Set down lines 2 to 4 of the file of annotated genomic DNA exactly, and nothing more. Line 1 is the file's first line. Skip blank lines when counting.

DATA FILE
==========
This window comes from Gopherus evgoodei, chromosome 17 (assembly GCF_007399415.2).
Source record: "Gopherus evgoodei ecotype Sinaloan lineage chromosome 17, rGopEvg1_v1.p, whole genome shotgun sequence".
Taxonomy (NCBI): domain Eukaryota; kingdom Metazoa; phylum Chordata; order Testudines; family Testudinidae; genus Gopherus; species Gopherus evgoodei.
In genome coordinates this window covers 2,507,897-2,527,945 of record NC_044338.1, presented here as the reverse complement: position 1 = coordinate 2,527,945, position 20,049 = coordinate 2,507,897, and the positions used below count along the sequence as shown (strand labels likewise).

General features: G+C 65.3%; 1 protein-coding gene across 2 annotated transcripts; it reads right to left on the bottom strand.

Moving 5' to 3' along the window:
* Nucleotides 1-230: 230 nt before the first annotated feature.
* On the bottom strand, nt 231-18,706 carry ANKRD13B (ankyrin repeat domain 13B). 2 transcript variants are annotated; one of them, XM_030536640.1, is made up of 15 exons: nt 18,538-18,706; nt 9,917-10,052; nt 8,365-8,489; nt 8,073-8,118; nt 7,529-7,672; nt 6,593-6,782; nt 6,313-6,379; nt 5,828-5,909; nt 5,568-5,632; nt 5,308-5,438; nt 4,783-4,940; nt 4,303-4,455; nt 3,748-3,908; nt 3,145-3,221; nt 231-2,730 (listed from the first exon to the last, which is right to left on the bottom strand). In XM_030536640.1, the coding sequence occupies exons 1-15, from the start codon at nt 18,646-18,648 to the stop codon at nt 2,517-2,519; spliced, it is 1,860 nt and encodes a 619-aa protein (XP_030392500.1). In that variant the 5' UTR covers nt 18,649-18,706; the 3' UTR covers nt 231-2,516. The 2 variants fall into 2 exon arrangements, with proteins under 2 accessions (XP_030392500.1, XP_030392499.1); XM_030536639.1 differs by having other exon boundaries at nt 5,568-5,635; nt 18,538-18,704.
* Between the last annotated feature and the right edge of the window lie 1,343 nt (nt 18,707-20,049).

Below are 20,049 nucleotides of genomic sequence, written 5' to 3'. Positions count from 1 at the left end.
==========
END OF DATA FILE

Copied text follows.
Source record: "Gopherus evgoodei ecotype Sinaloan lineage chromosome 17, rGopEvg1_v1.p, whole genome shotgun sequence".
Taxonomy (NCBI): domain Eukaryota; kingdom Metazoa; phylum Chordata; order Testudines; family Testudinidae; genus Gopherus; species Gopherus evgoodei.
In genome coordinates this window covers 2,507,897-2,527,945 of record NC_044338.1, presented here as the reverse complement: position 1 = coordinate 2,527,945, position 20,049 = coordinate 2,507,897, and the positions used below count along the sequence as shown (strand labels likewise).